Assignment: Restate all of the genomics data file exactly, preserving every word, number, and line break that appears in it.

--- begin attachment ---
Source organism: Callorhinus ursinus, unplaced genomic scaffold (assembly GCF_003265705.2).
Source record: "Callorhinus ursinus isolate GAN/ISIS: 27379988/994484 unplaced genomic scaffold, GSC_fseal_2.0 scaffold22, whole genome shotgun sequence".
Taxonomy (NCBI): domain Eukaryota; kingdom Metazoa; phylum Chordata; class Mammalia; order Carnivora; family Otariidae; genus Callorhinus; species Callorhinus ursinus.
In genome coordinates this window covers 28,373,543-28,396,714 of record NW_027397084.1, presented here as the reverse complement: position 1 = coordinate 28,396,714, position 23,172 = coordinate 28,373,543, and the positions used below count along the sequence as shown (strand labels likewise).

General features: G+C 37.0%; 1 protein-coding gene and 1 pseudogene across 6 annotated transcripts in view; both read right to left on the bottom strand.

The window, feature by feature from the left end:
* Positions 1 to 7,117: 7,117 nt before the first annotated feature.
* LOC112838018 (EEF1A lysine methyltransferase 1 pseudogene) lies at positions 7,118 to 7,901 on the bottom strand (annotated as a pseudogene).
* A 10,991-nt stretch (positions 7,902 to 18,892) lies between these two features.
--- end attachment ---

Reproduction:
Source organism: Callorhinus ursinus, unplaced genomic scaffold (assembly GCF_003265705.2).
Source record: "Callorhinus ursinus isolate GAN/ISIS: 27379988/994484 unplaced genomic scaffold, GSC_fseal_2.0 scaffold22, whole genome shotgun sequence".
Taxonomy (NCBI): domain Eukaryota; kingdom Metazoa; phylum Chordata; class Mammalia; order Carnivora; family Otariidae; genus Callorhinus; species Callorhinus ursinus.
In genome coordinates this window covers 28,373,543-28,396,714 of record NW_027397084.1, presented here as the reverse complement: position 1 = coordinate 28,396,714, position 23,172 = coordinate 28,373,543, and the positions used below count along the sequence as shown (strand labels likewise).

General features: G+C 37.0%; 1 protein-coding gene and 1 pseudogene across 6 annotated transcripts in view; both read right to left on the bottom strand.

The window, feature by feature from the left end:
* Positions 1 to 7,117: 7,117 nt before the first annotated feature.
* LOC112838018 (EEF1A lysine methyltransferase 1 pseudogene) lies at positions 7,118 to 7,901 on the bottom strand (annotated as a pseudogene).
* A 10,991-nt stretch (positions 7,902 to 18,892) lies between these two features.